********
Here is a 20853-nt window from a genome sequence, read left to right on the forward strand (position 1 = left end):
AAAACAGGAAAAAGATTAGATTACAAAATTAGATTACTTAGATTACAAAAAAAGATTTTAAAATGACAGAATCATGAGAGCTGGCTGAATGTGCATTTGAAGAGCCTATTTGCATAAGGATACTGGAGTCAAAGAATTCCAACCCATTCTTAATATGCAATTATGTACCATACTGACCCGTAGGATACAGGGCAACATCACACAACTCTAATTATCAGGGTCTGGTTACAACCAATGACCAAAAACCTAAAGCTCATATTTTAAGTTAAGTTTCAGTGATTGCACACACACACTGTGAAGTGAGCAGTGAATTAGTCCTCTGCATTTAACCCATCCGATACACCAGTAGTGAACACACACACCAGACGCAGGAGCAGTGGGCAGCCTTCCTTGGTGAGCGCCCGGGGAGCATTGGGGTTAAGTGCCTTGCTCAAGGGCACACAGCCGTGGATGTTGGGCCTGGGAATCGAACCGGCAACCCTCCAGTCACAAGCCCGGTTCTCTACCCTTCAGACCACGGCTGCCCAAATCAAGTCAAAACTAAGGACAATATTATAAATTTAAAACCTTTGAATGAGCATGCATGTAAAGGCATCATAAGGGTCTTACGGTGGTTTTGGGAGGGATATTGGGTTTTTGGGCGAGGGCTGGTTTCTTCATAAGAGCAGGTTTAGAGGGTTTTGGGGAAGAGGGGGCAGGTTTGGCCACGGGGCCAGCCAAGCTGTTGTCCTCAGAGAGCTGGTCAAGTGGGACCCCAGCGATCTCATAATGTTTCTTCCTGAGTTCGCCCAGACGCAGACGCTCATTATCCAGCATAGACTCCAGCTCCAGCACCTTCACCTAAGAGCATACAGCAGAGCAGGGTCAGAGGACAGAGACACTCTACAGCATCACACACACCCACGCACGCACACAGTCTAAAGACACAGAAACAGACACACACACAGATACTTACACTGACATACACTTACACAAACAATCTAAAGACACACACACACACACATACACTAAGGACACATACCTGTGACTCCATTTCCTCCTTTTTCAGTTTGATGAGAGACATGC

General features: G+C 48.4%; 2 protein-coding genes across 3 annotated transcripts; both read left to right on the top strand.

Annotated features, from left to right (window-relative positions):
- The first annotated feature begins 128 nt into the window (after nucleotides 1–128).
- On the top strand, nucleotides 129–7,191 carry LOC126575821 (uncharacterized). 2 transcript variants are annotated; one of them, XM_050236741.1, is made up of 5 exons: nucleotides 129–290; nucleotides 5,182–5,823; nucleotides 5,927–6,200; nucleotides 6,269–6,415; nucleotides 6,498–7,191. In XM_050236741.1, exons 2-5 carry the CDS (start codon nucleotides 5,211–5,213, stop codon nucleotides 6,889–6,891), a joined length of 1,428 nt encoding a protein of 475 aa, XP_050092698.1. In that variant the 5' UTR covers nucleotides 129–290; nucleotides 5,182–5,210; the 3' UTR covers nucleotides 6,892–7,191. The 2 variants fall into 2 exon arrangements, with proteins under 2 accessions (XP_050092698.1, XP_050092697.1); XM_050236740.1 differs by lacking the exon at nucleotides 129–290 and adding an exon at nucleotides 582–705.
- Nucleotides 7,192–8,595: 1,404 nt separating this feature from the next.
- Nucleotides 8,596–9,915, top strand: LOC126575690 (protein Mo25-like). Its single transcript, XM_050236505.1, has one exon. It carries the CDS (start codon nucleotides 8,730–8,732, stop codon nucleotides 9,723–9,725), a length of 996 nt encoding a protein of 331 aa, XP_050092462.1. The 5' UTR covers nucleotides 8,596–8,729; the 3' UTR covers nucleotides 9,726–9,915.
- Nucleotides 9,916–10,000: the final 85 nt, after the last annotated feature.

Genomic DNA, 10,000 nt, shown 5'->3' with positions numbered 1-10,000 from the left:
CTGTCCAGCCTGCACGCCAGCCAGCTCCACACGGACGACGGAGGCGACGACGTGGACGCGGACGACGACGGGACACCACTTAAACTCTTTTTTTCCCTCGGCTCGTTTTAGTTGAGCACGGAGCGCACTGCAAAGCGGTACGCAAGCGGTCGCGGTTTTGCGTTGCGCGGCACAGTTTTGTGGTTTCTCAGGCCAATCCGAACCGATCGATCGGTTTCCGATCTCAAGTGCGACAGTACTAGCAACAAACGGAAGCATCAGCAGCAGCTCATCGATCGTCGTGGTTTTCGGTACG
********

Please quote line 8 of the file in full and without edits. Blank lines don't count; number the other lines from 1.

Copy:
- Nucleotides 8,596–9,915, top strand: LOC126575690 (protein Mo25-like). Its single transcript, XM_050236505.1, has one exon. It carries the CDS (start codon nucleotides 8,730–8,732, stop codon nucleotides 9,723–9,725), a length of 996 nt encoding a protein of 331 aa, XP_050092462.1. The 5' UTR covers nucleotides 8,596–8,729; the 3' UTR covers nucleotides 9,726–9,915.